It is not just handgun production that is impacted by military demand. Rifle production has seen a substantial swings and movement between producers which impacts rifles adopted by civilians in the US.

Although originally designed for military applications the AR-15 was adopted by hunters and the civilian gun enthusiasts with such alacrity that some estimate it reached at times half of rifles sold at gun shops.

Up to 2017, US gun production had seen massive growth helped particularly in years when gun control legislation was deemed likely because of the potential for an election of a Democrat to the White House.

YearPistolsRevolversRiflesShotgunsTotal Firearms
20173,691,010720,9172,504,092653,139 8,327,792

The scale of US production is impressive. More than four million rifles were produced in 2016 alone and an estimated 70 million firearms in the prior eight years (see above).

In the year of peak production in 2016, the National Rifle Association estimated that 25 per cent of all rifles produced in the US were AR-15 type or other semi-automatic rifles. 

While gun production numbers are not yet published for 2018 and 2019 by the US Bureau of Alcohol, Tobacco and Firearms, other data shows that by 2019 year end, after a small rise in 2018, the percentage of US Households having at least one firearm had fallen to 37 per cent – its lowest level since 2013:

Year | % of US Households

2011 – 45
2012 – 43
2013 – 37
2014 – 42
2015 – 41
2016 – 39
2017 – 42
2018 – 43
2019 – 37

It would seem that while the proportion of households with guns has fallen, gun enthusiasts are continuing to buy additional firearms. Small Arms Analytics & Forecasting (SAAF) estimates total firearm sales were 13.9 million firearms in 2019.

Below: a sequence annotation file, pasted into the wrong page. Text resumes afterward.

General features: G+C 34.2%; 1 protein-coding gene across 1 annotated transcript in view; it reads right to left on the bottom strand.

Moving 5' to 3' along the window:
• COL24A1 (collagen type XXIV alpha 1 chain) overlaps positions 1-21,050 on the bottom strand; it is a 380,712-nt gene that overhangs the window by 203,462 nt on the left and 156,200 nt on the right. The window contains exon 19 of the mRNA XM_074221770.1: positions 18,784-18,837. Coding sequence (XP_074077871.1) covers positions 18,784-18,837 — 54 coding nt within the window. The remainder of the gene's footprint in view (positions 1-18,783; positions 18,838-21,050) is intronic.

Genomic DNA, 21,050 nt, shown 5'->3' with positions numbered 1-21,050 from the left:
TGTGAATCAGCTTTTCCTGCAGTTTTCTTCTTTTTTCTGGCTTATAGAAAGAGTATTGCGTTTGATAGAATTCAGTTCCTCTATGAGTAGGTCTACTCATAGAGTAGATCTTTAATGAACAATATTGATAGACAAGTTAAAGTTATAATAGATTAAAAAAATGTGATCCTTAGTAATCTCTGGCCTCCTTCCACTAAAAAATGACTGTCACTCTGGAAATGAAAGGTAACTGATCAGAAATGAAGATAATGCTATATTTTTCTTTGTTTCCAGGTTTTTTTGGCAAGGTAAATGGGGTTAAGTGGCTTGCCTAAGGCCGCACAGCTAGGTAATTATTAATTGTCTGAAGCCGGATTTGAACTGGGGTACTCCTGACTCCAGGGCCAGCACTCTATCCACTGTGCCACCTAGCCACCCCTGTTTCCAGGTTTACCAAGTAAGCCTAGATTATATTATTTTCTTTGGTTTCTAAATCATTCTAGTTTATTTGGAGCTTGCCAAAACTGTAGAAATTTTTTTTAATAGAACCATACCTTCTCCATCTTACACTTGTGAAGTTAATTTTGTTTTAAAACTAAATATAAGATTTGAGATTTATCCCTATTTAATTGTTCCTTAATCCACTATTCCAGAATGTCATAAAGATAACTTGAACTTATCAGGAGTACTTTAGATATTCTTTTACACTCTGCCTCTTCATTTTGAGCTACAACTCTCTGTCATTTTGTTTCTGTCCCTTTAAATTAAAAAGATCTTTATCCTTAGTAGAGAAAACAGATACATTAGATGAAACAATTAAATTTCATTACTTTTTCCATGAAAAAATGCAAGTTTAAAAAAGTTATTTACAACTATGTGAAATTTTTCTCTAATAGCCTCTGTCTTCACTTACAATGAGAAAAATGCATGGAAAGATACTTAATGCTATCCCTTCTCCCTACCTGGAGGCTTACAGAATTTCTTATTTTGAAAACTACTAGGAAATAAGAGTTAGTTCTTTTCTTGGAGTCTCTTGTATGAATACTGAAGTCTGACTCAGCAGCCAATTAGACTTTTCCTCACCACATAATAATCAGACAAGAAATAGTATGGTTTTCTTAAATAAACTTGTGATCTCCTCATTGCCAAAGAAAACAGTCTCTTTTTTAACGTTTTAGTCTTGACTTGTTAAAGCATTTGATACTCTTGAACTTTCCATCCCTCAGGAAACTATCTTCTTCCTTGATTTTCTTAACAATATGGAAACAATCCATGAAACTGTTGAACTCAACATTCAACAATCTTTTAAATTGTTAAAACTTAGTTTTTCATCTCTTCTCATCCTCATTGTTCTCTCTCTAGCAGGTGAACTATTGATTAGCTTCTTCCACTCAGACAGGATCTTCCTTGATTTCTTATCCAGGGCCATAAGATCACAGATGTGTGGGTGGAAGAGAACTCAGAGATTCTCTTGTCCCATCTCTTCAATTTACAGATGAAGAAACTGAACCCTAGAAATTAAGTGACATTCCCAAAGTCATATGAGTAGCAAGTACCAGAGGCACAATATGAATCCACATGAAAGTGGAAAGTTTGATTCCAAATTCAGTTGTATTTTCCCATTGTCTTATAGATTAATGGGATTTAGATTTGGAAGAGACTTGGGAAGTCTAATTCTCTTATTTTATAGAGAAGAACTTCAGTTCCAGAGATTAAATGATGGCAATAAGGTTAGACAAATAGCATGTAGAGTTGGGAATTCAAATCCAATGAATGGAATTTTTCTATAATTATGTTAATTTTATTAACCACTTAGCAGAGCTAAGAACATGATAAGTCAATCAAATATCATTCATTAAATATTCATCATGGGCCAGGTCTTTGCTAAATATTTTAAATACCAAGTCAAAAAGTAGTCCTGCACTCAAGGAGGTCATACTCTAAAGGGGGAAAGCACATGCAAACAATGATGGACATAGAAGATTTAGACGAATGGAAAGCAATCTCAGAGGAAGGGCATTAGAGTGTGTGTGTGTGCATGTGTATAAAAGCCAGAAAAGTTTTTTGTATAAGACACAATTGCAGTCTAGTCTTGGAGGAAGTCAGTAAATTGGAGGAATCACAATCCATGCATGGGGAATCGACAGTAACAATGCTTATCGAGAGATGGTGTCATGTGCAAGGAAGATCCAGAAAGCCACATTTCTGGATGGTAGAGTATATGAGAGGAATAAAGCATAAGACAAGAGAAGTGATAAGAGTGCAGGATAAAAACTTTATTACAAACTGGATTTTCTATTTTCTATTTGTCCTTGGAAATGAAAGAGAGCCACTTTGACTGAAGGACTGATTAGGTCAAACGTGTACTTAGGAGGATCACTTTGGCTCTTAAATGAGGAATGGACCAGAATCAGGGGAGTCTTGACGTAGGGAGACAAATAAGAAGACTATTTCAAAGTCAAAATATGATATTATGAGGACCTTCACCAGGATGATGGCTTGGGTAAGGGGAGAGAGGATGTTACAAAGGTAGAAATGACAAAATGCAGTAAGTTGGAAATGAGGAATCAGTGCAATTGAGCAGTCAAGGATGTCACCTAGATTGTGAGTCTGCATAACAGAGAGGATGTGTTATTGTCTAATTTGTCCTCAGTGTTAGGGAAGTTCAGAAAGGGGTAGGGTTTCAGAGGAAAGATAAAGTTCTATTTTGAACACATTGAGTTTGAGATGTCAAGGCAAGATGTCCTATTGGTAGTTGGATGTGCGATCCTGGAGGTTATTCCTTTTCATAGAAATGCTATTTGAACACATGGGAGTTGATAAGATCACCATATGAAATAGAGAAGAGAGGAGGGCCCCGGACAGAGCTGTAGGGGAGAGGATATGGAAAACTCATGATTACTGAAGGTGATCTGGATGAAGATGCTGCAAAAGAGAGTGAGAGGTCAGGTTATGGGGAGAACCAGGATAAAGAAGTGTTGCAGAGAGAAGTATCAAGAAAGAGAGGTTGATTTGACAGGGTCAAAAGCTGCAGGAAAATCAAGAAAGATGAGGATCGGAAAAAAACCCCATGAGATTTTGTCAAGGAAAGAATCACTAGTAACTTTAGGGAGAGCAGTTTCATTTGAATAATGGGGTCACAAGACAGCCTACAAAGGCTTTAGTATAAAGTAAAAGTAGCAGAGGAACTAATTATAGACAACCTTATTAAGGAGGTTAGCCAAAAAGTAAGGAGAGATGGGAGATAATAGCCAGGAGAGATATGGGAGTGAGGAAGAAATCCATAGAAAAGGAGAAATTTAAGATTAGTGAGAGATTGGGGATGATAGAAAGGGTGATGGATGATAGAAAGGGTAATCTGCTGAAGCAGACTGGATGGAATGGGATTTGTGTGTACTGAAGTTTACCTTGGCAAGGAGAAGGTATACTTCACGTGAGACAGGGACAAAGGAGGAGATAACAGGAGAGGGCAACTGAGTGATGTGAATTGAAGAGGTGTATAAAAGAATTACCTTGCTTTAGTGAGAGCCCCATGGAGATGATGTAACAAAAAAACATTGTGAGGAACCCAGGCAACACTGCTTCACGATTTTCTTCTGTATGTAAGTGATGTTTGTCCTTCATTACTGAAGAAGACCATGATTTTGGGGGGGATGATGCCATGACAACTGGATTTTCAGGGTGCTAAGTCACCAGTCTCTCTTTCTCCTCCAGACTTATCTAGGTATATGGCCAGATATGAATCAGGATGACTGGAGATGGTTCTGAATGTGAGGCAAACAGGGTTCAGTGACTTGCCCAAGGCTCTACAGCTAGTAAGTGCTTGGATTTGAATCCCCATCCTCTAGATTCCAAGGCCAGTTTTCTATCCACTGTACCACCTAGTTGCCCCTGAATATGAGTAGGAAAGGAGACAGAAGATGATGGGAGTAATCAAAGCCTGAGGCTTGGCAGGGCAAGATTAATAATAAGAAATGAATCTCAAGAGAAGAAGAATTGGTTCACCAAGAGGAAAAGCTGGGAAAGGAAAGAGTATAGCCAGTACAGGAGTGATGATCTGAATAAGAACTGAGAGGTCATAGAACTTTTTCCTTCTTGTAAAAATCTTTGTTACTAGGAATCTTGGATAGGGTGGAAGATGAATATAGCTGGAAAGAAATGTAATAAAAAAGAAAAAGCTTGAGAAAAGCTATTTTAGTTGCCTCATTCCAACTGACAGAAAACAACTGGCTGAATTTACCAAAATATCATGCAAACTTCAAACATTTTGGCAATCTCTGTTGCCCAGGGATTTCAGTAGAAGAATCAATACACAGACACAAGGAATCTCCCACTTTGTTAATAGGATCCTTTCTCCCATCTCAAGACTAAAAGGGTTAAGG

“The industry ended the 2019 year with sales of about 100,000 more units than for the whole of 2018 (13.9 vs. 13.8 million units),” SAAF Chief Economist Jurgen Brauer explained in a press release in January this year.  

He continued: “While unit sales during 2020, being a U.S. presidential election year, may increase again (even absent politics, we estimate to about 14.4 million units), it is unlikely that the industry will return to its 2016 sales high of 16.6 million units.  One trend that will continue, however, is of the U.S. as a ‘handgun nation’. 

“Since 2014, annual handgun unit sales have handily outpaced annual long-gun unit sales in 2019 by nearly 2.3 million units.” 

US military forces are contractually required to use firearms that are ‘Made in America’ (©Pixabay: Defence-Imagery)

The volatility of the business of producing guns in the US is substantial.  This volatility comes from the sheer size of military contracts; the overlap of defence and sporting guns; the impact of legislation; litigation and the volatility of demand itself in the US following mass-shooting or change of administration. 

The volatility has led to bankruptcy for some manufacturers. Demand is impacted by mass shooting such as those in 2019, in Las Vegas and the memory of other shootings, at Sandy Hook and Parkland. These sad events have brought also the debate about gun control back to fore in the upcoming November Presidential Elections.  

Next month we will look at some specific US producers, retailers and distributors of firearms and consider the purchase and sale of sporting guns in the US.